Power

As has been said, the battery provides the energy which causes the electrons to move and results in the electrical current. Energy is measured in Joules and it can be said that energy stored in the battery is transferred to the circuit as the battery is used.

Household appliances, such as electric light bulbs, are marked in Watts. Bulbs
can be 40 Watts, 60 Watts 100 Watts etc. The Wattage is a measure of **power**.

* Power* is the rate at which energy is transferred
from electrical to other forms, such as light and heat in a bulb.

A 40 Watt bulbtransfers energy to light and heat at a rate of 40 Joules per second.

A 60 Watt bulb transfers energy to light and heat at a rate of 60 Joules per second. etc.

A household is charged according to the electricity that it uses. This depends on both the power of the appliance used and the length of time for which it is on. A 100 W bulb obviously transfers electrical energy to heat and light more quickly than a 40W bulb and so is more expensive if it left on for the same length of time. A kettle usually has a power rating of 3 kiloWatts which means 3000 Watts but it is usually only on for a short period of time.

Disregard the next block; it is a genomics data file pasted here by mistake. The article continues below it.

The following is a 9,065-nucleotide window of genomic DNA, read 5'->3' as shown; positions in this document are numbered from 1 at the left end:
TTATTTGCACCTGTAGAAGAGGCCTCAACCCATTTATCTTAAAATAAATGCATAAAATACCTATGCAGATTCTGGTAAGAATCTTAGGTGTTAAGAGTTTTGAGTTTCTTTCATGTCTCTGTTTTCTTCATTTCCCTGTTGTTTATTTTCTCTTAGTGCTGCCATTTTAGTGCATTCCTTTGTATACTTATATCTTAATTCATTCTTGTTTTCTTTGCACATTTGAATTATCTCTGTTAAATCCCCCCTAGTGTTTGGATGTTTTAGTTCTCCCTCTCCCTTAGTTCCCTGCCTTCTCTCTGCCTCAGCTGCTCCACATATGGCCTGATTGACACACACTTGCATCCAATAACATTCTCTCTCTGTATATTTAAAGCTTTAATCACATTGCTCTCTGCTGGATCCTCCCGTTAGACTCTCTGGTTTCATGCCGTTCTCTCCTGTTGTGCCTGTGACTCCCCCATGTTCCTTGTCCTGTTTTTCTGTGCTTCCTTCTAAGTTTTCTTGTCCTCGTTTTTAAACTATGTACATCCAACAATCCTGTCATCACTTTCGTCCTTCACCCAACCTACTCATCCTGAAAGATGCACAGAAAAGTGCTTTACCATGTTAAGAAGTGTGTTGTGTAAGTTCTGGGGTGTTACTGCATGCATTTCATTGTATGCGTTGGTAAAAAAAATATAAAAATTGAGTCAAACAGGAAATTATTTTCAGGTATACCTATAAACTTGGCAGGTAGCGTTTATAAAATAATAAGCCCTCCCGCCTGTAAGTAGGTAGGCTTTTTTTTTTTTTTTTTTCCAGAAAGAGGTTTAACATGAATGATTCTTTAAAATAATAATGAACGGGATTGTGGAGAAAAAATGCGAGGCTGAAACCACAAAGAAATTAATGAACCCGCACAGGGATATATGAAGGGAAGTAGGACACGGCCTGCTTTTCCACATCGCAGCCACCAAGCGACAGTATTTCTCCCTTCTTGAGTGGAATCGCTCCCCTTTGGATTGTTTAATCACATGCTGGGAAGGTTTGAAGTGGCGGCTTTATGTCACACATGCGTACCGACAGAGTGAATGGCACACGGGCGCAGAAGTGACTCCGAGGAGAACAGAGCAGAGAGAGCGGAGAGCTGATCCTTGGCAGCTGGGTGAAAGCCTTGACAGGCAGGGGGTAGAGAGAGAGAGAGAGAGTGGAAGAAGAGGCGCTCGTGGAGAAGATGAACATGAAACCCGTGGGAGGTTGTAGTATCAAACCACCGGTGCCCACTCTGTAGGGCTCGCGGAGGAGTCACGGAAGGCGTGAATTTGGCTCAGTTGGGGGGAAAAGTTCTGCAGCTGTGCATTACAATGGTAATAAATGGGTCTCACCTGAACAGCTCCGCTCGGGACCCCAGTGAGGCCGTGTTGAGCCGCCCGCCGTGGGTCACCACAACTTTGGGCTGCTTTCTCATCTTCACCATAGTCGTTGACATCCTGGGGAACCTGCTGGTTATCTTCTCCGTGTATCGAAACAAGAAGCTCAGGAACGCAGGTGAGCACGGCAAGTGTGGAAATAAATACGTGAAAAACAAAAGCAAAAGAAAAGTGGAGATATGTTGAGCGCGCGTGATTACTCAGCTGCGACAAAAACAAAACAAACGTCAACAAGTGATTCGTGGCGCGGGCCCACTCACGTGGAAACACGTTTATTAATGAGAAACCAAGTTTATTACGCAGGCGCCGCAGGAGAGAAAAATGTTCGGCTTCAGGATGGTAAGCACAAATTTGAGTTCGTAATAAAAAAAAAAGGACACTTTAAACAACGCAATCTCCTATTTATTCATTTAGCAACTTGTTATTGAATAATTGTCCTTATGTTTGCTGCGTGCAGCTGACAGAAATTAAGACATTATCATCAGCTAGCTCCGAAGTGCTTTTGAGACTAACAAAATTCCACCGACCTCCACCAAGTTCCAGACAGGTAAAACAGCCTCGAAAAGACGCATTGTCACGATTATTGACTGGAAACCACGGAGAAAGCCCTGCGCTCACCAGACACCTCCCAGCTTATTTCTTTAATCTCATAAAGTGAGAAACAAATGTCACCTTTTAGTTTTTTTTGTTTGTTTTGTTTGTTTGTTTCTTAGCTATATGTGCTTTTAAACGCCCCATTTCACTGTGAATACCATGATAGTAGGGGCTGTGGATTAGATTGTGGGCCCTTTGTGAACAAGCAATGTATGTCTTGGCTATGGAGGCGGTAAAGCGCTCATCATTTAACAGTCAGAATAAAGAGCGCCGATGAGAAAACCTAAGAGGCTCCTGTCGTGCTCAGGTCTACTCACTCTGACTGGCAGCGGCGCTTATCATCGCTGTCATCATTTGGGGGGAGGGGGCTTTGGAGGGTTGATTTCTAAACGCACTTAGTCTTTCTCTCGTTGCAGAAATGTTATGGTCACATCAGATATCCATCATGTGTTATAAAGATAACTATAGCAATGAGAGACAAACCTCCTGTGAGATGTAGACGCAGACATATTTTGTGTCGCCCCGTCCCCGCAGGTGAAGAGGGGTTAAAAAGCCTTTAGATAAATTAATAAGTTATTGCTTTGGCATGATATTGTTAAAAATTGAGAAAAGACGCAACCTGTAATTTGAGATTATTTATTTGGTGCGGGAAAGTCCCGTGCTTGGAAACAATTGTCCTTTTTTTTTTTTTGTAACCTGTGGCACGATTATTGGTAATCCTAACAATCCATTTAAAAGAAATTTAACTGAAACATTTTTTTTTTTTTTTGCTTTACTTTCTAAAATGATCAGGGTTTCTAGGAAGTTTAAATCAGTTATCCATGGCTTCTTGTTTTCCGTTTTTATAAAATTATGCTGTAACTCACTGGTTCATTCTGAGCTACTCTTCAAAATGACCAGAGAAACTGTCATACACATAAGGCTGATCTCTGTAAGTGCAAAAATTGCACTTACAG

It makes sound economical and ecological sense to invest in low energy light bulbs, which have a Wattage of about 8 to 20 Watts. This is particularly true where bulbs are likely to be left on for a considerable period of time.

Safety, Static ElectricityCharge

Current Electricity, Making a bulb light, Models

Atomic Theory

Conductors and insulators

Switches, Short circuits, Circuit diagrams

Current, Voltage

Electrical circuits

Measuring current

Resistance

Assessment/Discussion Material

Reference Material